A Nazi-Looted Dutch Golden Age Painting Has Been Returned to Its 101-Year-Old Heiress: ‘We All Missed This Painting Very Much’
The Caspar Netscher painting was recovered after being lost for 75 years and will go on sale at Sotheby's London.
A Nazi-looted portrait of the Dutch merchant Steven Wolters by Caspar Netscher has been recovered and restituted to the daughter of its original owner, Charlotte Bischoff van Heemskerck, aged 101.
“I was so happy to see the painting again, which always hung behind my chair in the dining room,” Bischoff van Heemskerck said in a statement. “We all missed this painting very much because it was so much part of our daily life. It is a beautiful painting, beautifully painted, with its subtle combination of colors on the wonderful coat and the expression on the face of the sitter which shows him to be a generous man, an impressive man.”
Van Heemskerck is now selling the painting through Sotheby’s with an estimate of £30,000 to £50,000 ($36,000 to $60,000).
The portrait, painted by Netscher in 1683, was recovered by the London-based Commission for Looted Art in Europe after being lost for 75 years. It was taken from a bank vault by Nazis when they took the city of Arnhem in the Netherlands in 1944.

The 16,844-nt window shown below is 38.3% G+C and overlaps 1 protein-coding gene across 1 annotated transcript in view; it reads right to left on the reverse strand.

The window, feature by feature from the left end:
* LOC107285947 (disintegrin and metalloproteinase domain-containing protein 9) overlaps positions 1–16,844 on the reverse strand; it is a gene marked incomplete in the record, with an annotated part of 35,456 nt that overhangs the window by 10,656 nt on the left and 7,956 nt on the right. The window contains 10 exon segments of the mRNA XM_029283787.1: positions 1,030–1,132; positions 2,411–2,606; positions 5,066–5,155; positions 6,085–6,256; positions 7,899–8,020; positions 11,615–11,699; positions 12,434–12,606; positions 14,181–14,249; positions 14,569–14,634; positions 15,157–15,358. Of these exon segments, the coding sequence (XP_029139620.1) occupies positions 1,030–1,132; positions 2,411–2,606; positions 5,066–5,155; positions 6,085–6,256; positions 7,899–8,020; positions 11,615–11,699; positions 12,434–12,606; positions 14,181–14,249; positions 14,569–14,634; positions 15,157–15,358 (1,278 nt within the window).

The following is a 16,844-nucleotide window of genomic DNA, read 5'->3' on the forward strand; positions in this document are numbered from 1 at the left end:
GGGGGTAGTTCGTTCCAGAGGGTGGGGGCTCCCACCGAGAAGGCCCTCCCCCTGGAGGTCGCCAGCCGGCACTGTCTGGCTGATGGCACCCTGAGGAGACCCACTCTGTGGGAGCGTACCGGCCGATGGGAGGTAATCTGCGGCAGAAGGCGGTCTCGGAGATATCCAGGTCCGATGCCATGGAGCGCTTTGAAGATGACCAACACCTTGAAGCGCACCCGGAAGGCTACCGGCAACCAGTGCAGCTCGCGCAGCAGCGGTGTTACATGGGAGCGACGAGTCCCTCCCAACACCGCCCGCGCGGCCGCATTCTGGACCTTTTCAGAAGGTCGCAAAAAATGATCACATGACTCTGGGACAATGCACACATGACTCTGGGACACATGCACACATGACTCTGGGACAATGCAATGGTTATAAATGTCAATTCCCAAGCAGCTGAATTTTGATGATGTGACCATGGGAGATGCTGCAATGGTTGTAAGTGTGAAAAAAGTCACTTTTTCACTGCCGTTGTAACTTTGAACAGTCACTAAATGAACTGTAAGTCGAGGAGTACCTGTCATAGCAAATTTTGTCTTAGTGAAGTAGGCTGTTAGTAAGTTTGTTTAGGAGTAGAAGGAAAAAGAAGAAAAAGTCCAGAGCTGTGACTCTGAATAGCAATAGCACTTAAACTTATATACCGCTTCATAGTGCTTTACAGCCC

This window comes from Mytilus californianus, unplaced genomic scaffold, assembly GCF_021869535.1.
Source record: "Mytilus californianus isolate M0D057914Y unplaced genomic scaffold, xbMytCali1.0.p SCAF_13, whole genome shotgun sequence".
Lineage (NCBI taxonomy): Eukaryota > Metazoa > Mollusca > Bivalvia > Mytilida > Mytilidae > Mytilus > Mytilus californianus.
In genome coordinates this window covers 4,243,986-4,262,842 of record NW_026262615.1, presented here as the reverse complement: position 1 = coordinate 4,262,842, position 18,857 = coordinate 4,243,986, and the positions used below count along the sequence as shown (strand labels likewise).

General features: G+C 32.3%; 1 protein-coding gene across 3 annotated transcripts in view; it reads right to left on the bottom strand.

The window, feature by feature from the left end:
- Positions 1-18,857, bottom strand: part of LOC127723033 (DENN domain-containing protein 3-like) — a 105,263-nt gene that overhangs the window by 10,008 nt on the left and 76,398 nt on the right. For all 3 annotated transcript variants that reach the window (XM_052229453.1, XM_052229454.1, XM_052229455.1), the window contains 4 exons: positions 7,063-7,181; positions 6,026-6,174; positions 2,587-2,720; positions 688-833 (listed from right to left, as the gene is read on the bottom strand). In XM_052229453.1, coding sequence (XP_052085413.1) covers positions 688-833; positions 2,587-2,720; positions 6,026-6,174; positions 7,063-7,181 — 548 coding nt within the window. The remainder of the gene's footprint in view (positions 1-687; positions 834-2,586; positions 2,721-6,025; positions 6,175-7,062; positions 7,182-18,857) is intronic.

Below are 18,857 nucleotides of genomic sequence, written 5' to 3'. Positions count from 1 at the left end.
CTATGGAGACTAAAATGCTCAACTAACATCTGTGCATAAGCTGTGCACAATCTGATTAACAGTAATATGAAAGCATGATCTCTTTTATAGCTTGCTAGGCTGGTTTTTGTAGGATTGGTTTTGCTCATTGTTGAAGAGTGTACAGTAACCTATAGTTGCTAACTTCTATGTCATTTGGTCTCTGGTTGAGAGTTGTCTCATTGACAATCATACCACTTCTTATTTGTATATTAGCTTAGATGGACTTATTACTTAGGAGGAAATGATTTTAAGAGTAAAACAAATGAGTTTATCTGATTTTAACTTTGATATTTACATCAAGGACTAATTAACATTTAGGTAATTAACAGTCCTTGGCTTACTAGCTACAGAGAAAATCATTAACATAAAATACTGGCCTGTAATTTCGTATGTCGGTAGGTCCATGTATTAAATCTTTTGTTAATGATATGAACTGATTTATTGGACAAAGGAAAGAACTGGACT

The work passed through Galerie Peiffer in Düsseldorf in the mid 1950s and was sold again at auction in Amsterdam in 1969 before being bought by a private collector in 1971. It was this collector who returned the work to the family via the Commission for Looted Art in Europe in 2021.
The portrait of Steven Wolters will be on display at Sotheby’s in Amsterdam from June 14 to 16 and will go up for sale at Sotheby’s London in July.
This is the second work to be returned to the family. In 2017, Jacob Ochtervelt’s The Oyster Meal was returned and subsequently sold at Sotheby’s £1.93 million.
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